On Thu, 2006-11-02 at 16:45 +0000, Paul Howarth wrote:
Jason L Tibbitts III wrote:
> I maintain the denyhosts package in Fedora Extras. Recently a user
> reported that denyhosts resets the security context on /etc/hosts.deny
> which breaks other services. (The ticket is
> It isn't completely clear what is happening from the report.
> Denyhosts performs two operations on hosts.deny:
> 1) When adding new hosts, it appends (usually) two lines to the file.
> 2) When purging old hosts, it creates a new temporary file (currently
> named hosts.deny.purge.tmp, although there's certainly no permanent
> guarantee of this), copies over the lines not being purged, and
> then renames the new file into place.
> My understanding is that the first operation won't change the security
> context of the file, but the second is quite likely to.
> Unfortunately the reporter hasn't provided any information about
> whether my last suggestion of running
> semanage fcontext -a -t etc_t /etc/hosts.deny.purge.tmp
> or using a pattern helped the situation. My understanding is that
> this should fix the issue, but I am far from a selinux expert. Might
> anyone have additional advice? Is there any way to future-proof this
> in case upstream decides to use a different temporary filename? Would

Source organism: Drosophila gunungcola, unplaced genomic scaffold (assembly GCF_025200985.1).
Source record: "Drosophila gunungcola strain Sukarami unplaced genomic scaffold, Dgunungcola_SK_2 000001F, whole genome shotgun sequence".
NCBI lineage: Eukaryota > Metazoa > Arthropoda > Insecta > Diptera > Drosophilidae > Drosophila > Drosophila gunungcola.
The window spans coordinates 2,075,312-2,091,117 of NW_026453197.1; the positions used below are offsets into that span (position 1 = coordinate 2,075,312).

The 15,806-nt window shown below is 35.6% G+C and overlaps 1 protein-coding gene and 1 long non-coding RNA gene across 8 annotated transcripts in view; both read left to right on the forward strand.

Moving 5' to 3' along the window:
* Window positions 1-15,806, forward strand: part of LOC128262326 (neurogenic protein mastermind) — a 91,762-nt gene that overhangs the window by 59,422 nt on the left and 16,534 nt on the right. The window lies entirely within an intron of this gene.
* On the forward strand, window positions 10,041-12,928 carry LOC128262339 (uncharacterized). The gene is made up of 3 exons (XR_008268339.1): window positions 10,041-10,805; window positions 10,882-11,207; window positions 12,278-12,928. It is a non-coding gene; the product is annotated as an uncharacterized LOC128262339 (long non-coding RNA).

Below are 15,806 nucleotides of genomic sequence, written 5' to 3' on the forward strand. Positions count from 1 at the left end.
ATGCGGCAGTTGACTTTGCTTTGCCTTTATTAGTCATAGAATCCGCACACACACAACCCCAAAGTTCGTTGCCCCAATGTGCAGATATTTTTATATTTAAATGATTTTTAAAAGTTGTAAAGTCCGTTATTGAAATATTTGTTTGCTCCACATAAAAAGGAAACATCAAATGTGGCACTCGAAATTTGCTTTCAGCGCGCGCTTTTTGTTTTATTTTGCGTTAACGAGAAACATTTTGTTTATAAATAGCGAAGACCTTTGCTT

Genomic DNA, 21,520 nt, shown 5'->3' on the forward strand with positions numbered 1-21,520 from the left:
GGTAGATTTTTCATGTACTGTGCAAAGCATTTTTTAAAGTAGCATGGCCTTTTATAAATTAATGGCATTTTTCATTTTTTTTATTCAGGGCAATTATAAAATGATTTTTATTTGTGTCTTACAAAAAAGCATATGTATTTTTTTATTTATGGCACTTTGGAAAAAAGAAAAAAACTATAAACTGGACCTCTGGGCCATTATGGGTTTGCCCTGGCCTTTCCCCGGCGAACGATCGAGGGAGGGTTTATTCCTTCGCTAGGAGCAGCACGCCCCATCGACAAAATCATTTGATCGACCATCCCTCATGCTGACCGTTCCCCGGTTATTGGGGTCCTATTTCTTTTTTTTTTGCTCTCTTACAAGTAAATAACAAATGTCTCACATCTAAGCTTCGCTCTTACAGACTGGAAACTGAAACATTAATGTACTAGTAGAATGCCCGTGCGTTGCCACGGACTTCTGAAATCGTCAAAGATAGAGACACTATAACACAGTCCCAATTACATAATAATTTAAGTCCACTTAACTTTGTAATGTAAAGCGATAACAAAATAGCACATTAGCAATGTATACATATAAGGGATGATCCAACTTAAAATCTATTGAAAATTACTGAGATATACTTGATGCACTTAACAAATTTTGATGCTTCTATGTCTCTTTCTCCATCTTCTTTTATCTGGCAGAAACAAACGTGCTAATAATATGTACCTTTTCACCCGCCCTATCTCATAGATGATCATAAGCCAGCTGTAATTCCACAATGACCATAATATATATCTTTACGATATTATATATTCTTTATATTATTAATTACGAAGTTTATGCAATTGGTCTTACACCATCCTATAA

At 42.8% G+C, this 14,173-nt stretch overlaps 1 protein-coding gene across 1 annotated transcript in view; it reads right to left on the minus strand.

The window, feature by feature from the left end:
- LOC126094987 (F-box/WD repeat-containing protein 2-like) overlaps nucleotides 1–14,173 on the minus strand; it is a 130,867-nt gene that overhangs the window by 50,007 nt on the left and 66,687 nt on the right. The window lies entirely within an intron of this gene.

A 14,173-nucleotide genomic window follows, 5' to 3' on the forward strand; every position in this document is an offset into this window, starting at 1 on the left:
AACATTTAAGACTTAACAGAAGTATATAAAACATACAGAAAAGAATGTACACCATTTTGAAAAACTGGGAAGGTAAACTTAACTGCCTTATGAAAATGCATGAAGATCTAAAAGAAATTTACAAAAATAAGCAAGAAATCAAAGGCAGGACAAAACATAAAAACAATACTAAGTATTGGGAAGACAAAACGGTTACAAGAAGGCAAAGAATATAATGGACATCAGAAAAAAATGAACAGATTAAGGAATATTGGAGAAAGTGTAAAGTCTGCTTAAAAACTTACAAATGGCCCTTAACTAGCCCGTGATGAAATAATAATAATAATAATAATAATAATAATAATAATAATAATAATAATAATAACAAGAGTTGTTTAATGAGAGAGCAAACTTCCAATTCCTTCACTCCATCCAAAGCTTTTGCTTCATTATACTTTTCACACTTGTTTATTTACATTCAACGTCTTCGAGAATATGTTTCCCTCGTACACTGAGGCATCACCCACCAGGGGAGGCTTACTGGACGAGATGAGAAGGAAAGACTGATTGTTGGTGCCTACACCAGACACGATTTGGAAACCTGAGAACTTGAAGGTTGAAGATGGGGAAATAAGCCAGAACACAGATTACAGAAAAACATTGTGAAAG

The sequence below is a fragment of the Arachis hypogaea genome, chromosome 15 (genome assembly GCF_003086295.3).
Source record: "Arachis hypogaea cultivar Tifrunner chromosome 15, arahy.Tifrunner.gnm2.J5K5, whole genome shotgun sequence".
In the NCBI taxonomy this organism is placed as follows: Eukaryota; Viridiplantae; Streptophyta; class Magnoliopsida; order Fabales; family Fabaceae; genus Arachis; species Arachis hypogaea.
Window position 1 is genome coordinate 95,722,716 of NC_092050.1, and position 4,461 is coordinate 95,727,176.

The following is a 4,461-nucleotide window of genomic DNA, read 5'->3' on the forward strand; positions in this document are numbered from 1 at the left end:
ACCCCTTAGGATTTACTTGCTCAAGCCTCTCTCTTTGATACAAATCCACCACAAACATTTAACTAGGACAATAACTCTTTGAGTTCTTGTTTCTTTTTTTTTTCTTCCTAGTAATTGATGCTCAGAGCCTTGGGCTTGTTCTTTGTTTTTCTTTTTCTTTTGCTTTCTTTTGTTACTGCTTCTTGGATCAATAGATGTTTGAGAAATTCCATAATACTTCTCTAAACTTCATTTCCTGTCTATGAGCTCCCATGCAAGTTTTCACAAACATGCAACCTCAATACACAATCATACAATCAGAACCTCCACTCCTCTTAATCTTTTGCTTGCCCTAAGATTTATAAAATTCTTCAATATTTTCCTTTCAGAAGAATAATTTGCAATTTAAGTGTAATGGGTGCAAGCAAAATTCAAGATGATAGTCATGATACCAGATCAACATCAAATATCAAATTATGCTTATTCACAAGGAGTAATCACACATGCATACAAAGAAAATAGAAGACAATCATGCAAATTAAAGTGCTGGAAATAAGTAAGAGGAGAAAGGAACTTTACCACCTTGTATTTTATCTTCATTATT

> it be reasonable to create a full policy for denyhosts?
Using semanage like this is unlikely to improve the situation, as the
pathname-based default file contexts that it manages are used only in a
few special circumstances, such as installing packages or using
I think the suggestion in comment #2 of running restorecon on the new
file is the safest one, as it will work if the default context of the
hosts.deny file changes. Of course, this will leave a small window of
time where the file has the wrong context between creation of the new
file and the running of restorecon, so you might also consider doing the
equivalent of "chcon -t etc_t $TMPFILE" before moving it into place.
The context should be set on the new file when it is created, otherwise
the data in the file would be stored with the wrong context for the
duration of the processing - just like the race you are describing when
it is moved into place.
It'd be nice if there was a way of setting the context of a file
the same as the context of another file (somewhat like the --reference
option of touch), which would be useful in cases like this.
There is - see getfilecon and setfscreatecon in the selinux python
module. It should also be possible to use type_transitions in a
denyhosts policy to handle this. A quick glance at denyhosts suggests
that a policy might be a good idea anyway.
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